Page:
The de Blasio administration’s flagship effort to improve struggling schools is losing its founding leader.

Aimee Horowitz, superintendent of the Renewal turnaround program, has taken a new role in the education department — leading an initiative to support schools that share the same buildings. That program is a pet project of outgoing Chancellor Carmen Fariña, who said Monday she will stay involved with it even after retiring.

The move means that incoming chancellor Richard Carranza will get to choose a permanent leader for the three-year-old Renewal program, according to department officials. The $582 million effort has given struggling schools additional social services and academic support.

The shakeup, which Deputy Chancellor Dorita Gibson announced in an internal email Tuesday, comes just days after City Council members pressed education officials to continue investing in struggling schools. It also comes a day after Mayor Bill de Blasio chose Carranza, who helped build a similar program in Houston, to lead the city’s schools.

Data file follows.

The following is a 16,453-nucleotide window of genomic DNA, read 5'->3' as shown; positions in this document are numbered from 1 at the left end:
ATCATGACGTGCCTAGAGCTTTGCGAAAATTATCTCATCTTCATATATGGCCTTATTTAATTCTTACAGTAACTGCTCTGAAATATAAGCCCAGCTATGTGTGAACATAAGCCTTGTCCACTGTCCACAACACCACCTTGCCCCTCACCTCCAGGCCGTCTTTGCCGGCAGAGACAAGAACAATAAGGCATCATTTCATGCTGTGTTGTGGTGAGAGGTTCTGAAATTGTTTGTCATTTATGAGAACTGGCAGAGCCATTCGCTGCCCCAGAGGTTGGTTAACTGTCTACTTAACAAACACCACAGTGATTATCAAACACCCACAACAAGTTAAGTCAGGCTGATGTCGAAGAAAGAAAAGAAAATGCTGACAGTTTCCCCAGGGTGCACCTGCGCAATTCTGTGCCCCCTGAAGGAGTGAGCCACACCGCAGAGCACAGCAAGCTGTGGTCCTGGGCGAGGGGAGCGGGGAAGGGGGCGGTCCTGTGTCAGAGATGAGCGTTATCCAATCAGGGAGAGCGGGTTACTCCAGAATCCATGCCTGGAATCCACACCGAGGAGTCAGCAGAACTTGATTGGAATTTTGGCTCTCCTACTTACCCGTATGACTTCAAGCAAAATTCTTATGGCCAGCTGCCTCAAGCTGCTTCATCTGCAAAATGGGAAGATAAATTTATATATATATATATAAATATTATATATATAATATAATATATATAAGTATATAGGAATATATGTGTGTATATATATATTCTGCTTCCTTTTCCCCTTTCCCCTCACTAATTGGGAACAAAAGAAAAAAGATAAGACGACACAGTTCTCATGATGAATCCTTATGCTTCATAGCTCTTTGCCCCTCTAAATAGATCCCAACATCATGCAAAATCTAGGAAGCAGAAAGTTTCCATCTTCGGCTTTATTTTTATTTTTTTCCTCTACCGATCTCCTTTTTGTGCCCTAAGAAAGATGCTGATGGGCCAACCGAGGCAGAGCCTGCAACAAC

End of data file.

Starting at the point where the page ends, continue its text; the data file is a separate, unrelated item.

“We will work with incoming Chancellor Richard Carranza to ensure we have the right leadership in place to support our most struggling schools across the city – aligned under the Office of Field Support,” Gibson said in the email.

That office works with schools across the city that have widely varying needs. Until the Renewal program gets a permanent leader, its 50 remaining schools — and 21 “Rise” schools that are slowly graduating from the school improvement program — will be overseen by Cheryl Watson-Harris.

Watson-Harris, the field support office’s leader who will also oversee the Renewal program on an interim basis, recently testified at a City Council hearing about the Renewal program’s progress. She has been involved with Renewal schools over the last year, according to the email.

Horowitz’s departure comes after a tumultuous three years for the program. Launched in 2014, de Blasio initially said the program would stoke “fast and intense improvements” in some of the city’s lowest-performing schools. But more than three years later — and with the program’s long-term future uncertain — the effort has produced decidedly mixed results.